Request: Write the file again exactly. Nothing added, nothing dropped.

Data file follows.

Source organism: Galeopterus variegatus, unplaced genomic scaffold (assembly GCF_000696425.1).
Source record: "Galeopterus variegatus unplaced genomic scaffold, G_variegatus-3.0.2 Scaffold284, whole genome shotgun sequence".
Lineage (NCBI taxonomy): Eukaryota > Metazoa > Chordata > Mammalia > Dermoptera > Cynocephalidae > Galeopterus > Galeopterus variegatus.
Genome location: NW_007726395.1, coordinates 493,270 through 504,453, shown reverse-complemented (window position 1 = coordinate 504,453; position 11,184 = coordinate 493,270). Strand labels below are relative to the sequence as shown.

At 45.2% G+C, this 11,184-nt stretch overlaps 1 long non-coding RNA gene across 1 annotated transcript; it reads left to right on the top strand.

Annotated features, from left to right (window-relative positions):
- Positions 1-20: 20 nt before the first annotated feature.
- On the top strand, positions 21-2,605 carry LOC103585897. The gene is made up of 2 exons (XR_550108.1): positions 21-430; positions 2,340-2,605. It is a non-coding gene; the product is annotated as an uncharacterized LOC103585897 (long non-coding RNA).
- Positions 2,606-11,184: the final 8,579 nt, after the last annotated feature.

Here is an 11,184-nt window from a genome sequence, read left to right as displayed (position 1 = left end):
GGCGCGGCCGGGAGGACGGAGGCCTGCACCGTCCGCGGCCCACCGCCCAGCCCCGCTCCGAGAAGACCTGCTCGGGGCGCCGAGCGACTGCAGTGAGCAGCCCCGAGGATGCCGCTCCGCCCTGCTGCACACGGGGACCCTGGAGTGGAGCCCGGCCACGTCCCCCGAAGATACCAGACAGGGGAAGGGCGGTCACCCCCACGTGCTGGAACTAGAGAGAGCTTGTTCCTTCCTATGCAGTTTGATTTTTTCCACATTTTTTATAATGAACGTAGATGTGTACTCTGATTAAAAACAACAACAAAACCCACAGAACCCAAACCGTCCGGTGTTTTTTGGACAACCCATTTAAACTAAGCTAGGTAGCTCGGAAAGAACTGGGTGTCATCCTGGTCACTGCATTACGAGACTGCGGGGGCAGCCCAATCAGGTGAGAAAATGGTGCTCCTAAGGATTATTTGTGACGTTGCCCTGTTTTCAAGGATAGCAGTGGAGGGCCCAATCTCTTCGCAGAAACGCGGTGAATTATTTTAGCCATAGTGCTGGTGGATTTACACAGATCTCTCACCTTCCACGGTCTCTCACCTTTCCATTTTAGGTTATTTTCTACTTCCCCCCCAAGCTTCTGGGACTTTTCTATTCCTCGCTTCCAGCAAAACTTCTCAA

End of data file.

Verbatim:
Source organism: Galeopterus variegatus, unplaced genomic scaffold (assembly GCF_000696425.1).
Source record: "Galeopterus variegatus unplaced genomic scaffold, G_variegatus-3.0.2 Scaffold284, whole genome shotgun sequence".
Lineage (NCBI taxonomy): Eukaryota > Metazoa > Chordata > Mammalia > Dermoptera > Cynocephalidae > Galeopterus > Galeopterus variegatus.
Genome location: NW_007726395.1, coordinates 493,270 through 504,453, shown reverse-complemented (window position 1 = coordinate 504,453; position 11,184 = coordinate 493,270). Strand labels below are relative to the sequence as shown.

At 45.2% G+C, this 11,184-nt stretch overlaps 1 long non-coding RNA gene across 1 annotated transcript; it reads left to right on the top strand.

Annotated features, from left to right (window-relative positions):
- Positions 1-20: 20 nt before the first annotated feature.
- On the top strand, positions 21-2,605 carry LOC103585897. The gene is made up of 2 exons (XR_550108.1): positions 21-430; positions 2,340-2,605. It is a non-coding gene; the product is annotated as an uncharacterized LOC103585897 (long non-coding RNA).
- Positions 2,606-11,184: the final 8,579 nt, after the last annotated feature.

Here is an 11,184-nt window from a genome sequence, read left to right as displayed (position 1 = left end):
GGCGCGGCCGGGAGGACGGAGGCCTGCACCGTCCGCGGCCCACCGCCCAGCCCCGCTCCGAGAAGACCTGCTCGGGGCGCCGAGCGACTGCAGTGAGCAGCCCCGAGGATGCCGCTCCGCCCTGCTGCACACGGGGACCCTGGAGTGGAGCCCGGCCACGTCCCCCGAAGATACCAGACAGGGGAAGGGCGGTCACCCCCACGTGCTGGAACTAGAGAGAGCTTGTTCCTTCCTATGCAGTTTGATTTTTTCCACATTTTTTATAATGAACGTAGATGTGTACTCTGATTAAAAACAACAACAAAACCCACAGAACCCAAACCGTCCGGTGTTTTTTGGACAACCCATTTAAACTAAGCTAGGTAGCTCGGAAAGAACTGGGTGTCATCCTGGTCACTGCATTACGAGACTGCGGGGGCAGCCCAATCAGGTGAGAAAATGGTGCTCCTAAGGATTATTTGTGACGTTGCCCTGTTTTCAAGGATAGCAGTGGAGGGCCCAATCTCTTCGCAGAAACGCGGTGAATTATTTTAGCCATAGTGCTGGTGGATTTACACAGATCTCTCACCTTCCACGGTCTCTCACCTTTCCATTTTAGGTTATTTTCTACTTCCCCCCCAAGCTTCTGGGACTTTTCTATTCCTCGCTTCCAGCAAAACTTCTCAA